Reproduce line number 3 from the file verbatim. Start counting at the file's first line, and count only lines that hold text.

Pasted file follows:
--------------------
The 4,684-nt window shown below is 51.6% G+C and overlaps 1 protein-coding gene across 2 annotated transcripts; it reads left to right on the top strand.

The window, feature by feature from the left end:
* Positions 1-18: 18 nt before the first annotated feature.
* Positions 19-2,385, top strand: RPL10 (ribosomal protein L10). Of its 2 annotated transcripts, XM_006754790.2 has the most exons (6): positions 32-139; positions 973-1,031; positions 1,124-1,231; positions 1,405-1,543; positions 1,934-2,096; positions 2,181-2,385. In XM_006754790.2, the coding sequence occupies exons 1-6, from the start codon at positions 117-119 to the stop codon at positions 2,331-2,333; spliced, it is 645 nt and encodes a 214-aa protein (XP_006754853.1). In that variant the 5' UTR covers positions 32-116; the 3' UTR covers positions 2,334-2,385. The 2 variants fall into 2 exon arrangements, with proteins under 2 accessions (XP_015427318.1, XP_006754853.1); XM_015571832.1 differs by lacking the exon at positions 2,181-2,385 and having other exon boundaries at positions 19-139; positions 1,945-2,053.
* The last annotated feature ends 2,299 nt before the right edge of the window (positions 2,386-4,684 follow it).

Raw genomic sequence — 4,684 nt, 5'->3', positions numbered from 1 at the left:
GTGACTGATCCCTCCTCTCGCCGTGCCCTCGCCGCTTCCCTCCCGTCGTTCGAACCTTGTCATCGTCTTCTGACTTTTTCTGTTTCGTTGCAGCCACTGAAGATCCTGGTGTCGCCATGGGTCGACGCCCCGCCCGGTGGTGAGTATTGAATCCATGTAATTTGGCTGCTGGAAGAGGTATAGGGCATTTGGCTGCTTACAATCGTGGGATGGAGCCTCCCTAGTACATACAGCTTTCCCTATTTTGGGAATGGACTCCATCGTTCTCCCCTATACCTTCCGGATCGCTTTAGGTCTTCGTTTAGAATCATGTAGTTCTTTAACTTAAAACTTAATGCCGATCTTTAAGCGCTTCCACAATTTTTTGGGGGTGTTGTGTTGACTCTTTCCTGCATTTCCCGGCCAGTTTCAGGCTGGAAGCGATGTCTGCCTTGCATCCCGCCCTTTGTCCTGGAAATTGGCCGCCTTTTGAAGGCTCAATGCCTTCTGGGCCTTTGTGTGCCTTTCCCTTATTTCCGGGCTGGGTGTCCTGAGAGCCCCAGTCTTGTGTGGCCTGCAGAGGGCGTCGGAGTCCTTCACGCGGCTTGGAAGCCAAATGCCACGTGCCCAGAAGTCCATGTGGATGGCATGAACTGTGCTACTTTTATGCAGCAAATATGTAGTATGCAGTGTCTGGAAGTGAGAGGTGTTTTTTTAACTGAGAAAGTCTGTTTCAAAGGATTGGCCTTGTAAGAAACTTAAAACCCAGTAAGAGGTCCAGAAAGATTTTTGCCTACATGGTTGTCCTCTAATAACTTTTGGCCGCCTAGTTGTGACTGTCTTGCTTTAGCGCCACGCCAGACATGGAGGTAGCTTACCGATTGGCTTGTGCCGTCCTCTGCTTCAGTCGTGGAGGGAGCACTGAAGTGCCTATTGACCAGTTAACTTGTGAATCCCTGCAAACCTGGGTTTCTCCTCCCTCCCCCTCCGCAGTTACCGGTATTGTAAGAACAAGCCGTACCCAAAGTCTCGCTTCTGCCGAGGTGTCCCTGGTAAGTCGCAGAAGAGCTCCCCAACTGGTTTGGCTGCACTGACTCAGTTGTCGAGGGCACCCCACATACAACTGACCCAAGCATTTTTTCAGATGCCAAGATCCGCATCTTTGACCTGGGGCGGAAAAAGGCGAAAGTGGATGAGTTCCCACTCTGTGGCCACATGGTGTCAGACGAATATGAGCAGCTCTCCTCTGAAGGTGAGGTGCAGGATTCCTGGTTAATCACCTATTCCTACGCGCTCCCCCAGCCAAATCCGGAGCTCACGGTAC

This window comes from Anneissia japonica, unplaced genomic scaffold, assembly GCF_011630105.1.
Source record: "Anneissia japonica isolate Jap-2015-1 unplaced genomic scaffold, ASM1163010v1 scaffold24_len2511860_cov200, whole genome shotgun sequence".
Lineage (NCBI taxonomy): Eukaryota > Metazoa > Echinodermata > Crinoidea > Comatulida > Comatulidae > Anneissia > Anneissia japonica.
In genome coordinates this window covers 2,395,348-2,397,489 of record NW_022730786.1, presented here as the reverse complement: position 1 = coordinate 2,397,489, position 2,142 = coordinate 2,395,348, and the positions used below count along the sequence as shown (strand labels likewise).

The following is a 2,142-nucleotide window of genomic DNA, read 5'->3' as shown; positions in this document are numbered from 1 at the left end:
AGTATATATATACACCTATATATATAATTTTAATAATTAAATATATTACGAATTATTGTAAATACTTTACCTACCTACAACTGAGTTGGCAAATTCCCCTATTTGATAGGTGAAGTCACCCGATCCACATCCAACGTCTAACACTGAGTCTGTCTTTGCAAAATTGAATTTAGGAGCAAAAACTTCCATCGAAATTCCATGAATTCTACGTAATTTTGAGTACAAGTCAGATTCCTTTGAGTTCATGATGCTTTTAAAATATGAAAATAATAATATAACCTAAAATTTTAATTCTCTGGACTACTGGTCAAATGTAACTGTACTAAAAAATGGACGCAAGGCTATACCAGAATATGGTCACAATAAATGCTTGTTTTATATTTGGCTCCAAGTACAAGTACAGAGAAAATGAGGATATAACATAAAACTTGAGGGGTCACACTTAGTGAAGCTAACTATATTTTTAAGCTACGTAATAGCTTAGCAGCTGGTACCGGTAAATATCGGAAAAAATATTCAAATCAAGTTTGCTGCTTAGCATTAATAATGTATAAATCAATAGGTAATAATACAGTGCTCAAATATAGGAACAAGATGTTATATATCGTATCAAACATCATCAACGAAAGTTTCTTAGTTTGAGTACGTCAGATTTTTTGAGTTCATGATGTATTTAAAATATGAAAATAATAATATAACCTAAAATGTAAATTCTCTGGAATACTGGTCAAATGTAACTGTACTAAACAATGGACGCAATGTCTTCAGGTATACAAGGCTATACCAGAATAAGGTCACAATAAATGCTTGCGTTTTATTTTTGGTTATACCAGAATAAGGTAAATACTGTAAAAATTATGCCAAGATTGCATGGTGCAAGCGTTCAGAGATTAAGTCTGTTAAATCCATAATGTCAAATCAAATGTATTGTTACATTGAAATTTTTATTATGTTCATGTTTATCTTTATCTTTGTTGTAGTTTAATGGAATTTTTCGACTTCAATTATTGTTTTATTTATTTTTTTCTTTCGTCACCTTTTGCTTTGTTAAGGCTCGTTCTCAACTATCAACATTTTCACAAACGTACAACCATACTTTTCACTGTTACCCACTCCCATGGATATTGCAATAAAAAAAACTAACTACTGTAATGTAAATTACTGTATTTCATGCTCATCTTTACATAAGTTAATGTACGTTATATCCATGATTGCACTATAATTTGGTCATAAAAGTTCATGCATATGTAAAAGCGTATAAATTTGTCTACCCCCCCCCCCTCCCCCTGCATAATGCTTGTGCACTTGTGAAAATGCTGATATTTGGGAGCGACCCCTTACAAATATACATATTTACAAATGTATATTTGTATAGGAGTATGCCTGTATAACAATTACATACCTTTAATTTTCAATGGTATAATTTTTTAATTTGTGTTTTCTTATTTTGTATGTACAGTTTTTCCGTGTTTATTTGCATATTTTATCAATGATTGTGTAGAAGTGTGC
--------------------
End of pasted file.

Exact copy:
* Positions 1-18: 18 nt before the first annotated feature.